The problem is that large amounts of toilet paper are bulky and take up a lot of room. For me, in an urban setting, I have trouble storing more than a month’s supply for my family. So if a true long-term disaster struck, beyond 3 to 4 weeks I’ll be in a crappy situation.

The average person uses over 100 rolls of TP per year. Now multiple that times the number of your family members/group. That’s a lot of room for a hoard of TP! And yes, my family goes through AT LEAST that much TP.
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10 Items you should stock up on long term

Soap stockHopefully, as a prepper, you will have some food set back and stocked in case of a disaster. You will have water stored, as well as a few purification methods. You might have a weapon or two stored, and some extra ammunition. (Click the links to find out about water storage, weapons for SHTF, and storing ammo long-term). You might have extra gear and supplies on hand. But could there be items out there you haven’t thought about stockpiling for a long-term, grid down scenario?

In this article, I want to cover some items that you might not realize you should have plenty of  in case of a long-term disaster, and some reasons why it might be a good idea.

So let’s jump in.

Hygiene items

Being clean (or at least feeling clean) is a great boost to morale during a SHTF situation. And during a grid down scenario, you might not have enough water (or fuel to heat the water) for a hot shower. But that doesn’t mean you can’t keep yourself clean. So having some extra hygiene items is probably a good idea.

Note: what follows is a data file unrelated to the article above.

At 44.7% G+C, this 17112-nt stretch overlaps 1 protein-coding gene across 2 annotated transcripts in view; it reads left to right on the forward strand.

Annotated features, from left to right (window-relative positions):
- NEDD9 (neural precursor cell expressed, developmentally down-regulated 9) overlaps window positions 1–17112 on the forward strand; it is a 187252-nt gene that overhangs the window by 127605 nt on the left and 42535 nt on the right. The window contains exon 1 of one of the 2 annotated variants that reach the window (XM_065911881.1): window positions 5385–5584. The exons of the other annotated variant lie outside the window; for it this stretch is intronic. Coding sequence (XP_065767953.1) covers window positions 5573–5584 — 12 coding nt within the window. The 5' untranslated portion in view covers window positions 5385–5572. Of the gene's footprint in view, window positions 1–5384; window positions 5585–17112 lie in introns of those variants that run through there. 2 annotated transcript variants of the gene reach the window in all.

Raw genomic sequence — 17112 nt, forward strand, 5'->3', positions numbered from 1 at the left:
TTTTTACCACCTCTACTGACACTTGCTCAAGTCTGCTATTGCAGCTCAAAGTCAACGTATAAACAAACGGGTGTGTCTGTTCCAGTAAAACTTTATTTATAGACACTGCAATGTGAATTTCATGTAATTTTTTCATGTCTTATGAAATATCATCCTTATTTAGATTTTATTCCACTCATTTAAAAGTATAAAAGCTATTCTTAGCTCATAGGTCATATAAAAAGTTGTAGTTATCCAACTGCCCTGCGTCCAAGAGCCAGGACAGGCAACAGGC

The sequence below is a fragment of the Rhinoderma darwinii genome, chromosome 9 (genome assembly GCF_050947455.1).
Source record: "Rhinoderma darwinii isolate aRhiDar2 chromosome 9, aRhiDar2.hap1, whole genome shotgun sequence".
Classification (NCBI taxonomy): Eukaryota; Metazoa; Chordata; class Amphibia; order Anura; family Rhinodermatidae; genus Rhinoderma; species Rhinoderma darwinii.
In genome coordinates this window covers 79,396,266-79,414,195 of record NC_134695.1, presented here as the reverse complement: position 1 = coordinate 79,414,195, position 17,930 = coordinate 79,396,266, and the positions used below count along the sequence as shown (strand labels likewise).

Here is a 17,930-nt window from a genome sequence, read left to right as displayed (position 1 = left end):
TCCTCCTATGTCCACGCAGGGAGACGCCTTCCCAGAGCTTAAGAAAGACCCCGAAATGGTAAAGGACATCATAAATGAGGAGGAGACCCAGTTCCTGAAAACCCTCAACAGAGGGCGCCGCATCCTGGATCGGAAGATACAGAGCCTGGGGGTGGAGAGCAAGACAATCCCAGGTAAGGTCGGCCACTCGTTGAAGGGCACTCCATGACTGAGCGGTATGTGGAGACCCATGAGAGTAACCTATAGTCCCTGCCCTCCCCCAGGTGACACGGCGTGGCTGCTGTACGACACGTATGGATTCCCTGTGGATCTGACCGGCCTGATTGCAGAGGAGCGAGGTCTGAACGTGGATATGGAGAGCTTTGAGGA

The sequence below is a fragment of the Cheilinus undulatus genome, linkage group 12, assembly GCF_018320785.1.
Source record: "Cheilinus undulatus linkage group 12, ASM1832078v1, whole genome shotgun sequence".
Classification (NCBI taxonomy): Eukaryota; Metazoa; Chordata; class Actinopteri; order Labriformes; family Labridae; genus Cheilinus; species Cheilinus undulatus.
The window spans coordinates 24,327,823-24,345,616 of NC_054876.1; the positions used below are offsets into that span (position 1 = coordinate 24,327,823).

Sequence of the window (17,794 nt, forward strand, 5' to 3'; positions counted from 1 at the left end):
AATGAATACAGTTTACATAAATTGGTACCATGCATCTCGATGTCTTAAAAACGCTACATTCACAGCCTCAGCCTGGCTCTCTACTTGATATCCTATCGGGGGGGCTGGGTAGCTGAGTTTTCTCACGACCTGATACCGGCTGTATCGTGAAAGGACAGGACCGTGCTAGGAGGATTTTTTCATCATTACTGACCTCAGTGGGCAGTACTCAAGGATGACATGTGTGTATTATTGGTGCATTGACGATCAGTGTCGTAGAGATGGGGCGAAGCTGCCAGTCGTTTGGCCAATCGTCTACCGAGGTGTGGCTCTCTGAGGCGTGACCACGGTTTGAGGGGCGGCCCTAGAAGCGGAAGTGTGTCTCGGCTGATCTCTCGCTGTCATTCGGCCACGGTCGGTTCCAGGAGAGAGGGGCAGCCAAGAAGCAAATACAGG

Things like toothpaste and shampoo have a shelf life of about 2 years from the date of manufacture once they are opened. (They can last around 3 years if unopened.)  Things like soap, mouthwash, and deodorant have a 3 year or so shelf life.

Keep in mind that the shelf life listed is for items stored at room temperature. Things like temperature extremes and direct sun light can degrade these products much more quickly.

If you cure your store-bought bars of soap (by removing the wrappers and letting them sit in the air for about 6 weeks) they will harden and last much longer.
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Bugging in vs Bugging out – Which is for you?

bug in or out

Should I stay or should I go now?

When the proverbial “poop” hits the fan, should you ride out the SHTF event at home? Or should you hit the open road for safer areas? This question has perplexed preppers for years, and understandably so. Many preppers prefer the safety and comfort of home, and make their plans accordingly. Others have a sense of adventure and excitement, and yearn for the day that SHTF so they can take off and leave civilization (or what remains of it) behind!